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PROBLEM: The Mini Tap Light puts out too little light and drains too much juice!
SOLUTION: Replace the crappy little excuse for a bulb with EIGHT bright LEDs.
4 – bright white 3mm LED’s: 3mm, 3.3V, 30mA
4 – bright blue 3mm LED’s: 3mm, 3.3V, 30mA
1 – Mini Tap Light
8- 20 ohm resistor.
INSTRUCTIONS:First step is to take everything apart and remove the cheap christmas tree light bulb. NOTE: I marked the three pieces, the dome, lid, and base with a marker to make sure I put all the pieces back in the same spot… this WILL help!
Second step was to cut out a thin piece of plastic the size of a half dollar (a little more than an inch in diameter), something like this:
I used a punch to put holes into the plastic and slipped the LEDs into place. I used a hot glue gun to get the LEDs to stay in place and alternated between blue, white, blue… with all the positive leads in the center. I bent all the negative leads into an outer circle and soldered them all together. I soldered a resistor to each positive leg and had them all converge into the center where I soldered them all together. I then soldered some wires from the LED array to the base and switch. Finally I hot clued the assembly to the dome. I guess I could have just stuck it on the base, but I stuck it to the dome so the lights would be right up against the top.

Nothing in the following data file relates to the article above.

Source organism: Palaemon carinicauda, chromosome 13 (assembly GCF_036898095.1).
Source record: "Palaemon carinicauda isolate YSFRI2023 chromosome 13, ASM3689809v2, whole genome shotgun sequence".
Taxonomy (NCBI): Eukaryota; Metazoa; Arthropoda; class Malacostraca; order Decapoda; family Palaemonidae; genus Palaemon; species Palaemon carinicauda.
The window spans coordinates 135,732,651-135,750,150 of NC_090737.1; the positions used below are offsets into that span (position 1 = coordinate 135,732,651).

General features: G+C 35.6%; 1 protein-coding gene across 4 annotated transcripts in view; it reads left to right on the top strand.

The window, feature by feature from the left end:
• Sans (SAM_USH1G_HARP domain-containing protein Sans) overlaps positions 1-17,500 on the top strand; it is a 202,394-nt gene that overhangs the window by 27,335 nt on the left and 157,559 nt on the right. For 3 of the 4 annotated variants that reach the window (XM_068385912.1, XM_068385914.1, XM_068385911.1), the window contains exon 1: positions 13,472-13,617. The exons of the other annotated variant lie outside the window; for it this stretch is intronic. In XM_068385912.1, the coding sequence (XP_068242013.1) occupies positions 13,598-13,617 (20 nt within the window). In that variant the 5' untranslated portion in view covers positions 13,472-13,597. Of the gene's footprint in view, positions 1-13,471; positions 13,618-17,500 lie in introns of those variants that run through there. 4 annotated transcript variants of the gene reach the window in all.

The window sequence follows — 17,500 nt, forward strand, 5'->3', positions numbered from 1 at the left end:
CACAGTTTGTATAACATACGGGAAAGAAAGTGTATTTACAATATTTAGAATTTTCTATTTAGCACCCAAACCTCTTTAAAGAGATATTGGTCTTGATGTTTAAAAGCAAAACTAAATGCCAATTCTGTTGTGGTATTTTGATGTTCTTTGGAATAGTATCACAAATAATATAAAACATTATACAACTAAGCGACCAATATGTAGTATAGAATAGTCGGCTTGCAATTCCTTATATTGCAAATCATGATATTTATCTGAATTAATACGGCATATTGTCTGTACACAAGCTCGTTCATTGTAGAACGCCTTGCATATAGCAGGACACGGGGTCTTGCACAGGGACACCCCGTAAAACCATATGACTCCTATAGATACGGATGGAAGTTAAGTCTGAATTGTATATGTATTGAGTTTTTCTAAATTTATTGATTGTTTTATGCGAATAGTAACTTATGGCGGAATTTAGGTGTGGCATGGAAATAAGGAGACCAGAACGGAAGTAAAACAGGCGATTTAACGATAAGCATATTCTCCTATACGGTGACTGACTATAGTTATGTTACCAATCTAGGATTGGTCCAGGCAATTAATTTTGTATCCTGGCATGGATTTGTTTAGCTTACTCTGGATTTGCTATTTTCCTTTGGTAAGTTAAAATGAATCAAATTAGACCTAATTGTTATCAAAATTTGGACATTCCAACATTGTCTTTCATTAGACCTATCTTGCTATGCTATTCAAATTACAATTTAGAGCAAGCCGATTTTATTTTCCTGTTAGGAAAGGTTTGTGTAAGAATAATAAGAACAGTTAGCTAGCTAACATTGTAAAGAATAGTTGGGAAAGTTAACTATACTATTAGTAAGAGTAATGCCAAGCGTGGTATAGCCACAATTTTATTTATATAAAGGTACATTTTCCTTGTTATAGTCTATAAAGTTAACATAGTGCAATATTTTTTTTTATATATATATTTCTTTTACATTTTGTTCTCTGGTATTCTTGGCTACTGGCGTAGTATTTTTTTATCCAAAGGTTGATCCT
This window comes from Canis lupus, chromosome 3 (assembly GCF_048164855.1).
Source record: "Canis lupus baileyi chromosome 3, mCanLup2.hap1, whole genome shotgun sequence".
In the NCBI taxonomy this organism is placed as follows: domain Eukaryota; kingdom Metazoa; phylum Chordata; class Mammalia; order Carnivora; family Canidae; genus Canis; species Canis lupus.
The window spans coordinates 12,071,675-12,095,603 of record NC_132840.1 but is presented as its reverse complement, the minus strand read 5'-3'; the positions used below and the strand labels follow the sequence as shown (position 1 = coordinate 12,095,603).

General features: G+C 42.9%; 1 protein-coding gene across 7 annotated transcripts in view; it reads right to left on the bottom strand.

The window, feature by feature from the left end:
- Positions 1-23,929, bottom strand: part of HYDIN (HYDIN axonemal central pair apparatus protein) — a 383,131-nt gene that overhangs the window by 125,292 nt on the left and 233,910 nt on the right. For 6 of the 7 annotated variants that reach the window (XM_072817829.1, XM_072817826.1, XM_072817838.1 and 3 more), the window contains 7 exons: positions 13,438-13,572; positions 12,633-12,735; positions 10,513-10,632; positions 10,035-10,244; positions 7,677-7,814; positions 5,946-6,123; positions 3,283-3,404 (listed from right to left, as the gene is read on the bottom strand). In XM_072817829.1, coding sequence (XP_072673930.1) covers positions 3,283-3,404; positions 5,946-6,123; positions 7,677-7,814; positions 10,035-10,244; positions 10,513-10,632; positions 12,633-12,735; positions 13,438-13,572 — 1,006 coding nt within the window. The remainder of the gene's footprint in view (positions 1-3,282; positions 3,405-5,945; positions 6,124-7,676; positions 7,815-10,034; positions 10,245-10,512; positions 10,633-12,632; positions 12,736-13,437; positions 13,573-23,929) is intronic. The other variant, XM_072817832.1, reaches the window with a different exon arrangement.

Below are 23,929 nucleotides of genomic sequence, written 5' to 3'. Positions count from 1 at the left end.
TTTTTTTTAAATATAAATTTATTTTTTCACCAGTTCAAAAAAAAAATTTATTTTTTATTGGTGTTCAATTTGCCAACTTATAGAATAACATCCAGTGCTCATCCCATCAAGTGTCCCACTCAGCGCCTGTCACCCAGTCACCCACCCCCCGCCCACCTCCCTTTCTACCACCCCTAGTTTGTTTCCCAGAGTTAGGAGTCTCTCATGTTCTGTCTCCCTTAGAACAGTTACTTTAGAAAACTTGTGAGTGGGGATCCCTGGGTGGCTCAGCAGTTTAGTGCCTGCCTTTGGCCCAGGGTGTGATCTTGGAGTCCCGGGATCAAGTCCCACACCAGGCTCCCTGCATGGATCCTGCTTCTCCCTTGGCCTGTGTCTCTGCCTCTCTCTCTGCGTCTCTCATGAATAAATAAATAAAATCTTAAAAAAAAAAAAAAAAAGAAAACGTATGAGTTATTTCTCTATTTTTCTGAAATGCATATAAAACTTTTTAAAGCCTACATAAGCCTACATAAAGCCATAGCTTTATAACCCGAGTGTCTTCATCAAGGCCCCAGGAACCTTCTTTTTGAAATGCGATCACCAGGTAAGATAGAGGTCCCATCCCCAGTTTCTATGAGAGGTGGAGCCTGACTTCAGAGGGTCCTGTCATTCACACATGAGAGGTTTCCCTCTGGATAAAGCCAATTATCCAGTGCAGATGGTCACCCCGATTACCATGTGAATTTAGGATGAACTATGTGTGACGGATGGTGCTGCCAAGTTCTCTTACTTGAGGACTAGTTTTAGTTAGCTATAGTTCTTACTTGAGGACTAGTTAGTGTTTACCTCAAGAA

(okay, so I didn’t have 20 ohm resistors and soldered 2×10 ohms together… sue me)Finally, I put everything back together (remember I marked the pieces for easier assembly)
Below I adjusted the settings on my camera so you could see the LEDs better:
For comparison, here are the two lights side by side. I measured the draw and even though the new LED tap light is MUCH MUCH brighter, the draw is about the same, even a bit less! The original light on the left draws 160 mA while the light on the right was drawing about 150 mA!
About a week after I made this mini tap light LED mod I ordered some industrial strength glow-in-the-dark powder. This stuff glows REALLY bright for about 3 minutes and can last up to 10 hours with pretty decent glow. I decided to put a little on the top of this tap light so I could find it in the dark. I created a little stencil and used clear fingernail polish. I laid on a thin layer of polish, dusted it with powder and let it dry. I did this about 5 times and then put a final “clear coat” over the top.
Here is the finished product:
Below is my Emergency Tap Light Modification: This one uses 4 – 5mm blue LEDs and one flashing red 5mm LED. I bypassed the switch for the flashing LED and resisted the current using a 3.3K ohm resistor and a 15K ohm resistor in series. This brought the current down to something like 1.1 ma draw. You can’t see it flash in the day, but it flashes just enough to find the Tap Light if you are in the dark.I thought this would be a great emergency / power out light since you could find it if the power went off.
My original tap light LED modification: here.Buy Pre-Made Tap Lights Here